In the movie houses of the 1920s, silent films were scored by musicians who played large pipe organs in the theaters. Back then, there were thousands of these instruments, but today there are only a few hundred left.
Steve LaManna, national sales manager at Galt House Hotel and Suites, Louisville, Ky., is doing everything he can to revive these custom-built treasures of the past. LaManna is a member of American Theatre Organ Society, an organization created to preserve and restore these rare instruments.
“Pipe organs are a big box of whistles,” explains LaManna, with sounds created by air blowing through pipes. His first exposure to pipe organ music came in the 1970s when he attended a silent movie screening in Buffalo, N.Y., where a pipe organ provided the soundtrack. Since then pipe organs have become his passion.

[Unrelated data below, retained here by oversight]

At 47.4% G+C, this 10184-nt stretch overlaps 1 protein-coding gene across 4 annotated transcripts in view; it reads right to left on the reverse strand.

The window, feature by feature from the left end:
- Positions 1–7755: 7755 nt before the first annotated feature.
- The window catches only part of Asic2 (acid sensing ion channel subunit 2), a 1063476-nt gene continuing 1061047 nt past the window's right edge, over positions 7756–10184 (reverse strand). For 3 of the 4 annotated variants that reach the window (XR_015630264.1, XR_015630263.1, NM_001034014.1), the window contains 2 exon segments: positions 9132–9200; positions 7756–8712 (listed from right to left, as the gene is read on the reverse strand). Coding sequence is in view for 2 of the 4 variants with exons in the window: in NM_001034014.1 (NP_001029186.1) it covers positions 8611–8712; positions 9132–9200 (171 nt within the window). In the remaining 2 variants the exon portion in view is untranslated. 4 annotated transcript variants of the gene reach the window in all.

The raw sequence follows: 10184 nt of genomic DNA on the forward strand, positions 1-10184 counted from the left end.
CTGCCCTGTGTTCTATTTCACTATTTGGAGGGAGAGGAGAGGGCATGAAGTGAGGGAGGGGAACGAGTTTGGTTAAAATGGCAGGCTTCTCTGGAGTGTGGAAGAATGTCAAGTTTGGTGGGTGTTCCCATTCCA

As part of the 5,000-member society, LaManna helps the effort to restore theaters as well as organs, including the Shea's Performing Arts Center in Buffalo. For the past six years, he has raised money for the society by producing a “Pops-style” concert at the Rialto Theatre in Chicago with an orchestra and, of course, a pipe organ. The themed events feature different types of music each year from jazz to big band.